And, if you’d like to try the Pomodoro Technique, you don’t need to spend a cent for that, either: http://lifehacker.com/productivity-101-a-primer-to-the-pomodoro-technique-1598992730
Shifting gears a little, let’s talk about book marketing resources.
If you’ve published books and you’d like to promote them, I’ve joined some expensive ($$$) groups that have been… well, only okay.
I like Bill Platt’s course about writing book descriptions, particularly for nonfiction. I think I’ve mentioned it before.
(For fiction, especially romance, I’m seeing studies that say a 150- to 250-word book description is ideal. You may or may not need a course in book descriptions for such a short blurb.)
However, the very best all-around book marketing course I’ve seen is Geoff Shaw and David Lee Martin’s *Author Email Recipe Book. I also like the “recipe cards” they offer as an add-on. (These “recipes” are step-by-step guides to marketing your books directly to readers, especially through mailing lists… the non-spammy kind.)
Yes, you do need a mailing list to keep in touch with your readers and fans. Otherwise, you’re relying on Amazon (etc.) to tell your fans when you’ve published something new. (And, if Amazon close your account for any reason…? You could be out of luck. Do not take that chance!)
Had I bought David’s course before the pricier ones I’ve signed up for… well, I could have saved myself over $500. Really. David’s “Author Email Recipe Book” includes better information, more clearly explained.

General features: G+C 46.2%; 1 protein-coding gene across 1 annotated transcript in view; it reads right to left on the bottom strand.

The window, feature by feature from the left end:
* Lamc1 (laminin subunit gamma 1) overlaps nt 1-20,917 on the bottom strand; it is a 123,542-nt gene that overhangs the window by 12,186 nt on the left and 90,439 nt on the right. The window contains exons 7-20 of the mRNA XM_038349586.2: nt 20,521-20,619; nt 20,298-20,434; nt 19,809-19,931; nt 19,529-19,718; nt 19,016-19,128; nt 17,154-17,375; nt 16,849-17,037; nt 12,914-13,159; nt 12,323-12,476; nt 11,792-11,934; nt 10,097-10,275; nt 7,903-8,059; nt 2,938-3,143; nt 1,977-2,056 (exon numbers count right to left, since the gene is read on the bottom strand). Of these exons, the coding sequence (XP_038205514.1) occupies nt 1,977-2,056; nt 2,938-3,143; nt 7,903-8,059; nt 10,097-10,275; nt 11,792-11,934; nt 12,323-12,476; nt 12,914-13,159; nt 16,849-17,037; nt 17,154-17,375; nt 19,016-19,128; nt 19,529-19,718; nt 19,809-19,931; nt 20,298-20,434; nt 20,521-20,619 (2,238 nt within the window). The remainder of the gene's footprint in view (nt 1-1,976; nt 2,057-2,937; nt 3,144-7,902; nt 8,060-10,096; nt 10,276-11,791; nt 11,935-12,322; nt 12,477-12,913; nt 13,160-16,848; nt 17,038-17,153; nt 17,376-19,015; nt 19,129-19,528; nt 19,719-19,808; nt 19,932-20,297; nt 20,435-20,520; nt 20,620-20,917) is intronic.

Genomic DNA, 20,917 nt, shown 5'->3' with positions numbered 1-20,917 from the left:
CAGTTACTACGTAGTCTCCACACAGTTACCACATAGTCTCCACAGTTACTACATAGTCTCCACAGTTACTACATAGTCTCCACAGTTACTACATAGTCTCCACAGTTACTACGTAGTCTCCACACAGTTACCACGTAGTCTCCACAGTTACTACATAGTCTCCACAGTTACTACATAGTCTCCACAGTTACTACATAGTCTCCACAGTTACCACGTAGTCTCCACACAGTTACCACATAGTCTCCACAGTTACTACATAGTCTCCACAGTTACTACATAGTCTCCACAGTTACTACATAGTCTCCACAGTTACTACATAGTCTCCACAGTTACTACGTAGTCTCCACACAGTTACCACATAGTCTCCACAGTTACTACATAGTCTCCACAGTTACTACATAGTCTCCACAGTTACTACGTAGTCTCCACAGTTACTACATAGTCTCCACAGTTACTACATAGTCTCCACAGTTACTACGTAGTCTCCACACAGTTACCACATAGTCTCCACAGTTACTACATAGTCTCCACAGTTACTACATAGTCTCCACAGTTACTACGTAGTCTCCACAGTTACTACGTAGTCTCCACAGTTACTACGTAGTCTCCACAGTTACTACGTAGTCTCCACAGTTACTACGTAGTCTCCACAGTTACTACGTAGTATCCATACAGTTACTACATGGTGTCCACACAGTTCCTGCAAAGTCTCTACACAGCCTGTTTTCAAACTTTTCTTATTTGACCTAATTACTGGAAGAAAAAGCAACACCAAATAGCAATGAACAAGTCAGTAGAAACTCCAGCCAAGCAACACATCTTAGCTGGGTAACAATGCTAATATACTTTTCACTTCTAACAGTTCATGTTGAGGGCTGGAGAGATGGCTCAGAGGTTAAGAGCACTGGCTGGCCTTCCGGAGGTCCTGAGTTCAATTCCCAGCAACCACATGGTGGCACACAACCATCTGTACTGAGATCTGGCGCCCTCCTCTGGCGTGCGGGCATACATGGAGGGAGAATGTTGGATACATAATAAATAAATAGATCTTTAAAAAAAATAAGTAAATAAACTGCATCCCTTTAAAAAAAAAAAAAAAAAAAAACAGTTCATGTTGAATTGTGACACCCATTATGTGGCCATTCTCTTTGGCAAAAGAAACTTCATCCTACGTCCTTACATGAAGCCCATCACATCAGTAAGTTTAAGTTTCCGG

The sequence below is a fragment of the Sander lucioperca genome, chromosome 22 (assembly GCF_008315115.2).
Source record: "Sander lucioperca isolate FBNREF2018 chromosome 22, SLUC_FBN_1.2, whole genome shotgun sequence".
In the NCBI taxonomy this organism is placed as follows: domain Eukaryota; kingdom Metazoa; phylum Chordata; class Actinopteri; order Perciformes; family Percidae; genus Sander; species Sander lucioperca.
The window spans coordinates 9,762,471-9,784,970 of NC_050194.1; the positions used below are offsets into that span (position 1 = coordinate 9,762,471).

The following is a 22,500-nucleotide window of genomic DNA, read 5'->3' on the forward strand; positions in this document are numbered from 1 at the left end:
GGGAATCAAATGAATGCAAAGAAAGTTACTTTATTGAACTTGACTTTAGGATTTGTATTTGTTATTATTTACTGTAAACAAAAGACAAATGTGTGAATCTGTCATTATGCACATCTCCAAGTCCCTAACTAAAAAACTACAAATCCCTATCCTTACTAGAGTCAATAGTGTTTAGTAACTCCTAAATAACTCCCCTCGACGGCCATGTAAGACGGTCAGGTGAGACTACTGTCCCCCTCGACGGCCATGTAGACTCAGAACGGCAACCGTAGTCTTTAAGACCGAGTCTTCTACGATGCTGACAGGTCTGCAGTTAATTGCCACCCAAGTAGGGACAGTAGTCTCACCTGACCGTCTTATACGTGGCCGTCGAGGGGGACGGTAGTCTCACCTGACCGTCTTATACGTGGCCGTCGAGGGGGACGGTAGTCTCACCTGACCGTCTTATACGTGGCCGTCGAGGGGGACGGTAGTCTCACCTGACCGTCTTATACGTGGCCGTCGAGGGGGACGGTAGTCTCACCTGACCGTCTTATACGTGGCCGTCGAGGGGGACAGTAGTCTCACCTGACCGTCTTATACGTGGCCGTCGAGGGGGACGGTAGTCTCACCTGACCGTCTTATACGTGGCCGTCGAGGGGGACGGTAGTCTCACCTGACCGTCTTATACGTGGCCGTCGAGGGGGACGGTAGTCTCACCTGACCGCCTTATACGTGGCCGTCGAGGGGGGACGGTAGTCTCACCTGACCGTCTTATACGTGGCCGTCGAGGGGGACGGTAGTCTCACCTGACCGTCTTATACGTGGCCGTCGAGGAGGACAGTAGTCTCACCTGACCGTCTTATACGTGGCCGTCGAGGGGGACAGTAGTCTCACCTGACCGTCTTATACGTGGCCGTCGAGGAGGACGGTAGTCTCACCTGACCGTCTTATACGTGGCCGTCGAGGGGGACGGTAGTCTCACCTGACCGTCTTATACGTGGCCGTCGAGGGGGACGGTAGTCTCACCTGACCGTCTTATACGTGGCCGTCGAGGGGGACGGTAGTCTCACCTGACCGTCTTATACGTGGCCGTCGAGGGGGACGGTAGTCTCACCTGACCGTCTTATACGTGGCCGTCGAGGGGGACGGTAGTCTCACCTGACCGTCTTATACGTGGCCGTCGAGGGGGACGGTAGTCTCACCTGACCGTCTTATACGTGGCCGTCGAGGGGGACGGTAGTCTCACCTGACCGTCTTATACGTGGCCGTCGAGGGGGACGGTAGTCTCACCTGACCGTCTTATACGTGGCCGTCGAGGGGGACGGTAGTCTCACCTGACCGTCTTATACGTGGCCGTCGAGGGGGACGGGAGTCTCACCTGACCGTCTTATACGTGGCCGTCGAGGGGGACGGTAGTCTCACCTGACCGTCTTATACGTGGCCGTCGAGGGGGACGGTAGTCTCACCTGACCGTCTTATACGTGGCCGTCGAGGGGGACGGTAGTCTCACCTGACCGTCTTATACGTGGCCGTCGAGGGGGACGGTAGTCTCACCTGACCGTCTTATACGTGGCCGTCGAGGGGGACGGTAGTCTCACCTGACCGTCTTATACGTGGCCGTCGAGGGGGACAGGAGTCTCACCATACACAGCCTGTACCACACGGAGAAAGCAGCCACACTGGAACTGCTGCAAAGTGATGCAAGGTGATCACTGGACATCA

And, since I know at least one of David’s pen names (and can check his book sales with KD Spy), I can personally confirm that his advice works.
So, when you’re ready to market your books, David’s is the course to get. (Just don’t think it’s about cookbooks. It’s not. His course is about promoting all kinds of books, both fiction and nonfiction.)
And finally, before I close this: K-lytics remains a great resource for finding out which Amazon book niches and genres will produce the best income with the least competition. I’ve just provided them with a testimonial, because — for the price — their individual reports deliver some amazing insights. I’ve bought several, and refer to them over & over again.
So, that brings you up to date on what I’ve liked (and haven’t), very recently. I hope it’s helpful!
*Products with an asterisk are those I received as review copies. That never influences my reviews.
Also, the only affiliate links I ever use are to Amazon products. I’m uncomfortable recommending products — especially expensive ones — if I’d earn money from the sale. When I write reviews, I like to avoid any conflicts of interests.